Interview with George Stigler

(Page 5 of 5)

STIGLER: But why did my desires now take that form in 1880 but not in 1810? I want to give a utility-maximizing explanation for that if I can. And it's a terrible thing, because you see most of the things in this world are not easy to explain, and yet I hope I have a principle if I were clever enough that would explain all of them. But most of the time if you ask why people got socialistic, for example, in the latter part of the 19th century, the intellectuals in particular, what kind of an answer would you get? I can't imagine what the answer is. It's completely ad hoc.

REASON: Joseph Schumpeter's theory was an economic theory of sorts, saying that a subsidized class develops out of capitalism. There is some sort of a preference on the part of the capitalist middle class to subsidize intellectuals, and these intellectuals inherently bite the hand that feeds them, because it is their interest to sort of propagandize for their own power to take over.

STIGLER: That's irrational on the part of these entrepreneurs. They're supporting potential intellectual traitors.

REASON: But it's only irrational in the long run if they in fact think that socialism is going to make their heirs poor. But they might have thought that socialism was going to make them wealthier. And in fact, a lot of people at the beginning of this century thought, and I'm sure quite sincerely, that socialism was a superior system in terms of material wealth. So why can't we just say that those people, given their limited information, were simply wrong, that they accepted what was in fact not in their best interest?

STIGLER: That's what I call the error theory. My complaint against that is, unless I manage to explain when errors are made and why and what kind, I have stopped all explanation; since one of the graceless things about errors is that they can come from anywhere and go in any direction. Of course I can say that the middle classes in particular were mistaken as to both the democratic nature of socialism and its humane nature, and as to its economic efficiency. And that explains that event. And then if socialism goes into decline, I can say that they saw through the error. And if it doesn't go into decline, the error persisted. And so....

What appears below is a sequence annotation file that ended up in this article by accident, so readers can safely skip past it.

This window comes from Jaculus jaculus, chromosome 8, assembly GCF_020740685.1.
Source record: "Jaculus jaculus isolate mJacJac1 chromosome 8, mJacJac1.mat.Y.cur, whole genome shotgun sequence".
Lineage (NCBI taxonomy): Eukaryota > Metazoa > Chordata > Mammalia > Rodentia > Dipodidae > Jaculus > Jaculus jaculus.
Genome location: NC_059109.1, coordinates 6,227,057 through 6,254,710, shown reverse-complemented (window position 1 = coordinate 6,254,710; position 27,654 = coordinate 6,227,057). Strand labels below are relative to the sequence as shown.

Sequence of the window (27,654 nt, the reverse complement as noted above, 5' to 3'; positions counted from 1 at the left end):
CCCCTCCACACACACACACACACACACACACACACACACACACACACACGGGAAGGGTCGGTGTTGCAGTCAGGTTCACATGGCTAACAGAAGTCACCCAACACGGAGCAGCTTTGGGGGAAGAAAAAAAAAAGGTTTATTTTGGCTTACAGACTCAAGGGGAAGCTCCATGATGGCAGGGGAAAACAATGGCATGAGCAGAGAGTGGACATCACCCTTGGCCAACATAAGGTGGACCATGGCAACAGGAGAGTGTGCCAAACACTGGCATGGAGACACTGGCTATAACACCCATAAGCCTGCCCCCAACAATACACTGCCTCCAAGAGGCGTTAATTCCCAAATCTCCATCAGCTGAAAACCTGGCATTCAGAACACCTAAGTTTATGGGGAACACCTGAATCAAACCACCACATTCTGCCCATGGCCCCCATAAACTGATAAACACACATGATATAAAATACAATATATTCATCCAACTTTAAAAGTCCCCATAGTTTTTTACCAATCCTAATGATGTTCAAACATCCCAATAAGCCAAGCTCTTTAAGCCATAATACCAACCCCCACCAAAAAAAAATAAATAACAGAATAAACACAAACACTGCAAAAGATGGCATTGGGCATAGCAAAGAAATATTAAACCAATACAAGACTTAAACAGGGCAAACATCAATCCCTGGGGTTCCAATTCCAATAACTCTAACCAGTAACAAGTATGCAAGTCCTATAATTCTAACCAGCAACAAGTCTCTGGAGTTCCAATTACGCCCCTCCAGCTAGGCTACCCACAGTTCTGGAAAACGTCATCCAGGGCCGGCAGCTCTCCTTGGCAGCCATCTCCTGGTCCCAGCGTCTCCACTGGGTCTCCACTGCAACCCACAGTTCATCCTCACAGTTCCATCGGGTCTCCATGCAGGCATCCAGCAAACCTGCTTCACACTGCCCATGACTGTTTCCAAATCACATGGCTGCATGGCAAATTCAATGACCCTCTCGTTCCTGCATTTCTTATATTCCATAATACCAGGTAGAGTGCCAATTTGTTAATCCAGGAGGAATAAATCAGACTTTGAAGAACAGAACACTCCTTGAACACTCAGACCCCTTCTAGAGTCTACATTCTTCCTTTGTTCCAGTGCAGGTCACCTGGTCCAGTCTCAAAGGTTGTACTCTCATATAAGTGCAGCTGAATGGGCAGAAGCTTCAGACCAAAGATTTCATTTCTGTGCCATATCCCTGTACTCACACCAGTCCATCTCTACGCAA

REASON: That is a very frustrating way to analyze history. On the other hand, errors exist.

STIGLER: I think they do. I don't deny, for example, that the 1918 Prohibition amendment was an error. The American people were not prepared to abide by such a restriction. That means it was socially an error; it was an untenable policy. And I have no doubt some errors last longer than that. But in general the errors have to give way, it seems to me, to increased knowledge. You see, if you play your error game, why did England overturn private enterprise on a wide scale, so that now this greatest of industrial nations and a very pretty civilization has a lower standard of living than even, let us say, Italy? What does it take to see through an error? So the error theory doesn't seem to me to help.

REASON: But you would have to argue that they are worse off overall for having adopted self-interested policies. So we both have trouble explaining it.

STIGLER: The only thing is that I'm prepared to continue to try to explain it on a principle. Whereas if you play the error game, you ought to start working on the question, What kinds of errors really are made and last? Nobody I know has tried that game. Milton Friedman, whom I greatly admire, says that the reason that India is crazy is that it got emancipated when Harold Laski was in the rider's seat in the West as an intellectual, whereas Japan got emancipated when Dewey walked around accompanied by good friends like laissez-faire economists and so forth and so on, and that's why Japan's been an economic miracle but India has been a shambles economically. I think that's an awfully simplistic reading of the role of the intellectual in life.

REASON: What is that role?

STIGLER: I'm still working on how to study the role of the intellectual. And my skepticism is not very popular with intellectuals. I understand that, since it's denigrating. In a way, I even have a slight streak of inconsistency in a related matter. I'm always complaining that we shouldn't be reformers, we should be scholars. We're more influential as scholars, because if we prove something, everybody believes it; whereas if we beg for something, they're skeptical.

REASON: The economist as preacher is ineffective, but the economist as scientist actually gets things done.

STIGLER: Very, very effective. And yet as a scientist he's obviously a reformer, too. He's trying to get the rest of his profession to change their tunes.

REASON: So that's the inconsistency?

STIGLER: It's a sort of one. Although there's this difference- that you try to get them to change, not by changing their case, but by demonstrating the superiority of alternatives.

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